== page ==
National Geographic : 1970 Jul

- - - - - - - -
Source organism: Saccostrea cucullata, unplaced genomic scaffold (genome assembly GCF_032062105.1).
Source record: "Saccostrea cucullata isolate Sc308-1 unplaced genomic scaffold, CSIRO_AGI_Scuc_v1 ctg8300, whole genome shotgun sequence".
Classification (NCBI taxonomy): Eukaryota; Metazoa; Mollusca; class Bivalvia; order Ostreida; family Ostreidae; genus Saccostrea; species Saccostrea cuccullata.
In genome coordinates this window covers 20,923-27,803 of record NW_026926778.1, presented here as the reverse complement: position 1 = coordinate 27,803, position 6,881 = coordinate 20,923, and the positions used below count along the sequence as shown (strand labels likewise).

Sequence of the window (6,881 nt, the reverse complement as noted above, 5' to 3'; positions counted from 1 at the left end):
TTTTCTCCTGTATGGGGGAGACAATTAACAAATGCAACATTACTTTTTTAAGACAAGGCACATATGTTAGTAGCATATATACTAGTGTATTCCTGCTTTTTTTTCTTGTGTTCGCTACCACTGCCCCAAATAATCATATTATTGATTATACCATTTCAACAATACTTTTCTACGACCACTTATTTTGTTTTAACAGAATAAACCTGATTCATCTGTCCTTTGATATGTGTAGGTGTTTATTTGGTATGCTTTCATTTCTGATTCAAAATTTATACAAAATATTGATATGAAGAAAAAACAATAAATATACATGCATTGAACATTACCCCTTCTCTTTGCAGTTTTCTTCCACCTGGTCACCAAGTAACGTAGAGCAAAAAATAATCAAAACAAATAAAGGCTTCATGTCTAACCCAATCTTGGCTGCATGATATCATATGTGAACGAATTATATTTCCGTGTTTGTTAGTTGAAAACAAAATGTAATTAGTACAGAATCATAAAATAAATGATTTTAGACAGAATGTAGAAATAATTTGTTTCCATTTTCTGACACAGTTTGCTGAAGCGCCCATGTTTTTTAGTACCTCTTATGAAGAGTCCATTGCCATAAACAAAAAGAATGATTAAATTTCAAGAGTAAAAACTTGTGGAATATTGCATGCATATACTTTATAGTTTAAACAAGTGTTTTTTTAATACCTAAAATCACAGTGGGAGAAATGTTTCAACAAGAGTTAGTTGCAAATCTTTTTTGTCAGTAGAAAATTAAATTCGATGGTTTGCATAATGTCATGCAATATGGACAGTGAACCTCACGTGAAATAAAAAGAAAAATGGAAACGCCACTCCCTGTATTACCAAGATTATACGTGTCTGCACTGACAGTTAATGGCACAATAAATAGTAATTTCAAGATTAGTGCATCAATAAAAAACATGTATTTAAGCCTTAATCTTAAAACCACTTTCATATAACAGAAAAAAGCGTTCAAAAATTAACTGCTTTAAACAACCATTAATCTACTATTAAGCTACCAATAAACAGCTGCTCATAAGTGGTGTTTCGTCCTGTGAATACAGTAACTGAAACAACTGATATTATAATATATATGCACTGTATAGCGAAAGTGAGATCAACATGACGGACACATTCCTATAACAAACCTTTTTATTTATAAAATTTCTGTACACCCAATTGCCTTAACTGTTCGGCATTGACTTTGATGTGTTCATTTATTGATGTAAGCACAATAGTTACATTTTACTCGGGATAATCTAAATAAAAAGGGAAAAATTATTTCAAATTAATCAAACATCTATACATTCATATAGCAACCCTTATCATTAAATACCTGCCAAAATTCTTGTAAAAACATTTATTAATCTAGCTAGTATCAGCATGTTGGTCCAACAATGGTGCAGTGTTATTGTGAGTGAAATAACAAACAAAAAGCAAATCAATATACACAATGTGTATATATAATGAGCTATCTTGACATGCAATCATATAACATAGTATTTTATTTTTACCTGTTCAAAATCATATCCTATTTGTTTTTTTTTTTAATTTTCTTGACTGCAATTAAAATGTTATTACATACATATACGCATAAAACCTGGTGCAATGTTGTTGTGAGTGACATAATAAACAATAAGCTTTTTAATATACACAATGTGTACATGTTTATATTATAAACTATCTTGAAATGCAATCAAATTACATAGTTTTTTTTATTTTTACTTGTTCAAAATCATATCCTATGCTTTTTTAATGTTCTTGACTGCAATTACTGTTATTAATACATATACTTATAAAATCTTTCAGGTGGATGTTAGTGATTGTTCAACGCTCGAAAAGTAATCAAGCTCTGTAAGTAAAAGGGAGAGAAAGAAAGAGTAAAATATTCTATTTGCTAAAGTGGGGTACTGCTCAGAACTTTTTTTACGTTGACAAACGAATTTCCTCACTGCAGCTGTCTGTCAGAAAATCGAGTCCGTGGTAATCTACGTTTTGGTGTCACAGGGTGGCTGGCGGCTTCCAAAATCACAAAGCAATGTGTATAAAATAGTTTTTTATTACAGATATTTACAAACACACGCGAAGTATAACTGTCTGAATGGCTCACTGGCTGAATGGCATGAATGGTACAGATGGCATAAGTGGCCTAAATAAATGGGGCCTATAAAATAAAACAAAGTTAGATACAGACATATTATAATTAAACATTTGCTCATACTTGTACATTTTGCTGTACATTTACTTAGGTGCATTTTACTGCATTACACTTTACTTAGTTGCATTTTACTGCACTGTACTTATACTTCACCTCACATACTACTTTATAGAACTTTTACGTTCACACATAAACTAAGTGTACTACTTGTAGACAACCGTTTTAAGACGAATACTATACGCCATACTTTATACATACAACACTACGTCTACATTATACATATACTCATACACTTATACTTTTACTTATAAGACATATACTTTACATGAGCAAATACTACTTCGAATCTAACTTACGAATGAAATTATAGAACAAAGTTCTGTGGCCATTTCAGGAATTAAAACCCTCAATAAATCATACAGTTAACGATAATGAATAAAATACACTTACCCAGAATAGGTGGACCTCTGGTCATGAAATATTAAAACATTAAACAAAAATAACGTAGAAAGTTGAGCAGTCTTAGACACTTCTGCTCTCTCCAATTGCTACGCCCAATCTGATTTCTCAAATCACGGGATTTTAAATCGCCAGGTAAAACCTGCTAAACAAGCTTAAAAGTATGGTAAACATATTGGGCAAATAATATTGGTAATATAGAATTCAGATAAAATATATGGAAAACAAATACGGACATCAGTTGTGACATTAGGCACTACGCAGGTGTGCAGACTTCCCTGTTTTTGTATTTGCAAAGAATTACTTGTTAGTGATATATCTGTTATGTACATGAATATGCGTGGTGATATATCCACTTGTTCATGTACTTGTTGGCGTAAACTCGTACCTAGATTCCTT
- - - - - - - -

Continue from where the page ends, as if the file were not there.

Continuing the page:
Brotherhood and Tom Beers shouted together. "You mean starboard?" I shouted back. "No, port! Port! Quick!" I spun the wheel hard as I could. Then I looked up. We were barely clearing the stern of the freighter. She had turned directly across our bow! We passed so close I could hear her diesel clattering. Her wake hit us like a tidal wave. But we were safe, thanks to the Navy training of Tom and John-O, veterans of World War II sea watches. Guided by the radio beam from its tall lighthouse, we ran on for Prince Shoal. Soon we picked up the roar of the tower's diaphone, sounding at 20-second intervals. Now, as I look back on what followed, I know that the old mariners were not exag gerating when they described the maelstrom of tide- and current-ridden seas at the junc ture of Saguenay and St. Lawrence. The ebb tide swept us downriver faster than we knew. An unseen crosscurrent set us toward the shoal. When the 83-foot light tower (right) burst from the fog like a great sailing ship under spinnaker, we were headed directly for it at better than 10 knots. For the second time that day I frantically wrestled the wheel. Again we missed disaster by a matter of feet. Saguenay Squall Brings a Knockdown Now we entered the mouth of the river, and for half an hour White Mist sailed on without incident. Our heartbeats went back to normal. Then a full northerly gale funneled suddenly out of Saguenay's gorge, scattering the fog in racing shreds. I turned to Tom Beers to order the mainsail doused. But as I opened my mouth to speak, a vio lent williwaw, or white squall, laid the ship flat on her beam ends. This was the terrible knockdown mentioned at the outset of this yarn. Water filled the cockpit, and from the cabin came the sound of crashing dishes and my wife's voice, raised in alarm. I luffed White Mist back to an even keel. Tom and the watch brought the main down on the run and fisted it into a furl. We went on under jib and mizzen, looking for a good anchorage in front of the red-roofed Hotel Tadoussac on its green hillside. We let two storm anchors go in 40 feet of water as the north wind howled. I remember thinking, as the yawl settled to her lines, that if the sea gods would see us safely through the night, I'd return to the St. Lawrence next day. Candy-striped lighthouse, built in 1964, guards treacherous Prince Shoal off the entrance to the Sag uenay River. Wicked currents, powerful winds, and ripsaw shoals make this stretch a sailor's night mare. In thick fog, swirling waters nearly carried White Mist into the light tower's base. Pod of beluga whales, kin to porpoises, sport in the cliff-girt Saguenay. Man-shy, they dived at White Mist's approach. Tasseled by a slender cascade, this wall of rock plunges 600 feet below the water, creating a submarine gorge for the deep-diving white whales.